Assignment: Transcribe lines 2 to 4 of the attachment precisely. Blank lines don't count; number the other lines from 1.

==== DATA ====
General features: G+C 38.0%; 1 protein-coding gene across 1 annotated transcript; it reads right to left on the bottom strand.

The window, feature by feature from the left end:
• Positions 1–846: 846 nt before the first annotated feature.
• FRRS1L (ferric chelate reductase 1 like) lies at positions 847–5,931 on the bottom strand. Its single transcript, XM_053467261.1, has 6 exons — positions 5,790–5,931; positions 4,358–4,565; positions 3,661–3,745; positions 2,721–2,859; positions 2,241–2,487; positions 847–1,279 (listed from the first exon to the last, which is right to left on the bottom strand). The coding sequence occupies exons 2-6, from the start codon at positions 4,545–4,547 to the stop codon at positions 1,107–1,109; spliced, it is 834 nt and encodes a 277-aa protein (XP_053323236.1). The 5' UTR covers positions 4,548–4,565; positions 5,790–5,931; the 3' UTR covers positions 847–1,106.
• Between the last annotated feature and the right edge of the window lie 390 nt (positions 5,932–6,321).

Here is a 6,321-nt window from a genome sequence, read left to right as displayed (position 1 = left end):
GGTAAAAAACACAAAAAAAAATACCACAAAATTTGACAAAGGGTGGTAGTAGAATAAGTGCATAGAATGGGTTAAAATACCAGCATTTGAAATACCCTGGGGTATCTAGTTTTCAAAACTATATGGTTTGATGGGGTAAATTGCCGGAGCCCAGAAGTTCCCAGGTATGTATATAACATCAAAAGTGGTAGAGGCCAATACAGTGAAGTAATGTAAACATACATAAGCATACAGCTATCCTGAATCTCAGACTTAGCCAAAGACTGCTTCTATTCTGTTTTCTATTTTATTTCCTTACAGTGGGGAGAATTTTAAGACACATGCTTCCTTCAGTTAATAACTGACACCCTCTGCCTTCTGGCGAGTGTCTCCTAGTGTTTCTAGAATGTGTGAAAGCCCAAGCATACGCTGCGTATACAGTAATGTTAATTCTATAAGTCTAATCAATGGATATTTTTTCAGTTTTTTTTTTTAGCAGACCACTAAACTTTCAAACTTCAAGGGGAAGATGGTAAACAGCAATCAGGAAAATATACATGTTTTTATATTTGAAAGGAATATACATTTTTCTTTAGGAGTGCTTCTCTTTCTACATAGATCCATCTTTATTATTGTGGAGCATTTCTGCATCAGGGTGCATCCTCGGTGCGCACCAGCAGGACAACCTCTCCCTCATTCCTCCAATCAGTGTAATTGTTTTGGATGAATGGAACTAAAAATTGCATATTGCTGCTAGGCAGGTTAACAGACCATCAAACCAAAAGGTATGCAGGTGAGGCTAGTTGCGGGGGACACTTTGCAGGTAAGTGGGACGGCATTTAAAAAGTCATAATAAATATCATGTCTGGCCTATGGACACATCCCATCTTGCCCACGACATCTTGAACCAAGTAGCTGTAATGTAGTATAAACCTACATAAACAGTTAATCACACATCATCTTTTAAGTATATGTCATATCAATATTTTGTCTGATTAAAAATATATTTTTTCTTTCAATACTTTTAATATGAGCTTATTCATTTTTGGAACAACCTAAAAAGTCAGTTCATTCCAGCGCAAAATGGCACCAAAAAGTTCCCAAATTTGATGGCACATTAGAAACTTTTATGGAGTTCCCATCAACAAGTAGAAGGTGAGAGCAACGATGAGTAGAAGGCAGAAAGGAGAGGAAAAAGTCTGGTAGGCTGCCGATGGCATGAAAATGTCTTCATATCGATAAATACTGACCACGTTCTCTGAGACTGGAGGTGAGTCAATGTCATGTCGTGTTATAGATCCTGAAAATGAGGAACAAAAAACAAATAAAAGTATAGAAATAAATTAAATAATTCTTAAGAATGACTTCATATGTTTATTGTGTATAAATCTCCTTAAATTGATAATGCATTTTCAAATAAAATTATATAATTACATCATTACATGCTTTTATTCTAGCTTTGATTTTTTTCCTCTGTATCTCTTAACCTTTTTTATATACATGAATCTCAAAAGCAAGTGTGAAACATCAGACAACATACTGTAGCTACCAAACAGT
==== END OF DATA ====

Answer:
The window, feature by feature from the left end:
• Positions 1–846: 846 nt before the first annotated feature.
• FRRS1L (ferric chelate reductase 1 like) lies at positions 847–5,931 on the bottom strand. Its single transcript, XM_053467261.1, has 6 exons — positions 5,790–5,931; positions 4,358–4,565; positions 3,661–3,745; positions 2,721–2,859; positions 2,241–2,487; positions 847–1,279 (listed from the first exon to the last, which is right to left on the bottom strand). The coding sequence occupies exons 2-6, from the start codon at positions 4,545–4,547 to the stop codon at positions 1,107–1,109; spliced, it is 834 nt and encodes a 277-aa protein (XP_053323236.1). The 5' UTR covers positions 4,548–4,565; positions 5,790–5,931; the 3' UTR covers positions 847–1,106.